TAMPA — There were no graduation caps or gowns, no cowbells ringing from the crowd. There were no commencement speeches or congratulatory smiles.
Instead, there was a quiet gathering filled with quiet applause and quiet recognition of a job, although left unfinished, still well done.
Nine months after his murder, Ryan McCall of Holiday graduated from the University of Tampa on Tuesday afternoon with a posthumous bachelor's of science degree in exercise science.
His parents accepted the diploma from provost Janet McNew at a ceremony at Plant Hall while McCall's former roommates, coaches and family watched.
"It was a bittersweet moment," said Kevin McCall, Ryan's older brother. "We were honored to be accepting it for him, but it should have been him.
Entering what would have been his senior year, McCall, 21, was killed in the early hours of Aug. 19 after he was robbed walking over the N Boulevard bridge.
A man jumped from the bushes, took the few dollars McCall and his friend had and shot McCall before fleeing.
The friend, 21-year-old Michael Harahan, ran and called police. No arrests have been made and police have not named a suspect.
The special degree added a positive light to the terrible event, said Joe Ranalli, one of McCall's former roommates at UT. But not knowing who did this or why is still something that bothers family and friends.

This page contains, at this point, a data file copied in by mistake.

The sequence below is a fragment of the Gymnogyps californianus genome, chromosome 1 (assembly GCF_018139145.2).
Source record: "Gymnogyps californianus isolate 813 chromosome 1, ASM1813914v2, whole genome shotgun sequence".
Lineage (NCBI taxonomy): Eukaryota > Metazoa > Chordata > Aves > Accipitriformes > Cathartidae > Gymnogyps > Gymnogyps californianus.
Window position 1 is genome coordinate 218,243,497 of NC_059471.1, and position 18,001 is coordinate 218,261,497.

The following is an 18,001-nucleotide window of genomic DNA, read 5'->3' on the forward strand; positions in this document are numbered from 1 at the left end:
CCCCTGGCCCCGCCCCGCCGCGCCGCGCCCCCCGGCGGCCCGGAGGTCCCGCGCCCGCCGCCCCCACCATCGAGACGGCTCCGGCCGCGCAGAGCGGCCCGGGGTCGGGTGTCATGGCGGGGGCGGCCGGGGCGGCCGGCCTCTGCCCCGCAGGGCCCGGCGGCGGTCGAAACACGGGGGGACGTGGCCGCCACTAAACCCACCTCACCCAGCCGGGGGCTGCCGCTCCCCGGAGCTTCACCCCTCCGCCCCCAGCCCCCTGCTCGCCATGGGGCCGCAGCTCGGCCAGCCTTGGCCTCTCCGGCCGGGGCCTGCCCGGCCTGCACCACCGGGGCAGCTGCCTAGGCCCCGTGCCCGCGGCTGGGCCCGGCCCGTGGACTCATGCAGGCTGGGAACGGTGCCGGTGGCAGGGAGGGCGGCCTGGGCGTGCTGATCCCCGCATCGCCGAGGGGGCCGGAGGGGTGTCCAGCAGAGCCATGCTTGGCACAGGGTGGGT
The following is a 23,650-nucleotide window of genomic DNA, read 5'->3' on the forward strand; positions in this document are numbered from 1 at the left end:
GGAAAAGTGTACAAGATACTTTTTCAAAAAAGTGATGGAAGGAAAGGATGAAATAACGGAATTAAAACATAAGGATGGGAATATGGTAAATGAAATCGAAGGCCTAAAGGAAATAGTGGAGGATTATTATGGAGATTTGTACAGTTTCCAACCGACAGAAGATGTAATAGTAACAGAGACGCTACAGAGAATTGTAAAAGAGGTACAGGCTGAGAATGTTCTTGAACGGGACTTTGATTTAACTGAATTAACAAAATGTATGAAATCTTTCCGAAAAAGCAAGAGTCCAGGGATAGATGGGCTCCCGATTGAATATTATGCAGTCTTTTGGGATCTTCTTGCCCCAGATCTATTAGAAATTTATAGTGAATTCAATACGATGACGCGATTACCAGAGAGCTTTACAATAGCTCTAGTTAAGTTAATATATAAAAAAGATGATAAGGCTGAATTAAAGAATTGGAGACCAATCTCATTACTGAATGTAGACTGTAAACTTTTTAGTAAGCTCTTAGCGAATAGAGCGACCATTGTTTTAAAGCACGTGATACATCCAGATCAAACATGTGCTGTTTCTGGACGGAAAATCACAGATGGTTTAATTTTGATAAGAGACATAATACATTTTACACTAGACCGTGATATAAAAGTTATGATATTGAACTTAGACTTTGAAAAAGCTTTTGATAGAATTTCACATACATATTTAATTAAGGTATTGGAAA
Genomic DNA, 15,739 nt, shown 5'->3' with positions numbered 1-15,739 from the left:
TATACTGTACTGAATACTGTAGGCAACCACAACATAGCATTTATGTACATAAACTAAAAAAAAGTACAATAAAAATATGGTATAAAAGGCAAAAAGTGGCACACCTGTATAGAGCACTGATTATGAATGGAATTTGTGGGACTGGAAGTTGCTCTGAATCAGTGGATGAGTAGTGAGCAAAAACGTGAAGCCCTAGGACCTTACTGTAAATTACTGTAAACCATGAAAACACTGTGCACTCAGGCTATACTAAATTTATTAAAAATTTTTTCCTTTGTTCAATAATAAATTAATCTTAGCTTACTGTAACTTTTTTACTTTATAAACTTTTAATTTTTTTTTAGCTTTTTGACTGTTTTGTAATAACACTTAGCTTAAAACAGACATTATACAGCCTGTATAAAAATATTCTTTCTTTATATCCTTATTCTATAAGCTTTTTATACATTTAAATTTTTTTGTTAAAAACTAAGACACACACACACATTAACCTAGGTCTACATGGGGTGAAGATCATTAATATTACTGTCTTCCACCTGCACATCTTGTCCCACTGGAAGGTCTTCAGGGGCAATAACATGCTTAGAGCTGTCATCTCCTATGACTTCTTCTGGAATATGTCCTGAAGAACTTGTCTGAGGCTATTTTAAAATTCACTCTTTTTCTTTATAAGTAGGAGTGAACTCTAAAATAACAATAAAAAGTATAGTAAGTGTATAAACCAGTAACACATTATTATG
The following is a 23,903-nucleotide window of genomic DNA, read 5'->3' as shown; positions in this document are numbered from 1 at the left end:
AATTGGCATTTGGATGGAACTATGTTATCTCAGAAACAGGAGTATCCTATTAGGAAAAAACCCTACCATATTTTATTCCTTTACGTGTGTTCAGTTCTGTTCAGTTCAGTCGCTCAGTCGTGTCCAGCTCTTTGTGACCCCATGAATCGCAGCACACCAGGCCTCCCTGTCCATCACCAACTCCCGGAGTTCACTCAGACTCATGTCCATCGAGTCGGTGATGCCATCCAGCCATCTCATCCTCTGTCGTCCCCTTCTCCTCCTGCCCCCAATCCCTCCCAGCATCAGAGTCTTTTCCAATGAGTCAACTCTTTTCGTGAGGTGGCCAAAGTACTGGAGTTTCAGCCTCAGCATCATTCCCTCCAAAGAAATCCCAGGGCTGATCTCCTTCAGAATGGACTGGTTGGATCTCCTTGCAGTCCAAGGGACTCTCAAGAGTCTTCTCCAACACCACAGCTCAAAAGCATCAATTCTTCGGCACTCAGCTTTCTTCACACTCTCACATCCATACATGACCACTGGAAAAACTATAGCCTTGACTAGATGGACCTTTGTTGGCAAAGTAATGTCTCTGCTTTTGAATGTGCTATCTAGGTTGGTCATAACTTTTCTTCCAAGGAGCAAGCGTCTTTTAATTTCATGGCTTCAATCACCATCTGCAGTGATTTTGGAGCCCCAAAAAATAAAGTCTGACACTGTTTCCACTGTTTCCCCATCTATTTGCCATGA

"Once they catch the guy who did this, it's all going to be back open again and right now it feels like we are just sitting there waiting for it to happen," Ranalli said.
Kevin McCall said mourning his son's death is more difficult each day. Maybe it's the shock wearing off, he guesses.
It's especially tough during special moments such as graduation and other once-in-a-lifetime events that his son will never be able to celebrate, he said.
Some things make grieving easier — like seeing his son's running shoe, now gold-plated, behind glass in the school's athletic center.
Across the street at Tampa Preparatory School, where McCall volunteered as a track coach, an engraved brick paver graces the entrance to that school's sports complex. "IN OUR HEARTS YOU WILL REMAIN UNTIL THE DAY WE MEET AGAIN," it says.
"It's mixed emotions," said the elder McCall. "You're glad that he touched so many people, but it still saddens your heart that he's not here."
McCall's is the first posthumous degree UT has officially awarded since adopting a policy that McCall's family helped shape, said provost McNew.
The policy acknowledges the loss of a student and honors the enduring connection between the student and the school by awarding the deceased student a degree, she said.
The policy is something that both the provost and the McCall family thought the university needed.
"From now on, every student after Ryan — if, God forbid, it happens — will have the ceremony, too," said the elder McCall.
Kim Wilmath can be reached at (813)661-2442 or email@example.com. Shelley Rossetter can be reached at (813) 226-3374 or firstname.lastname@example.org.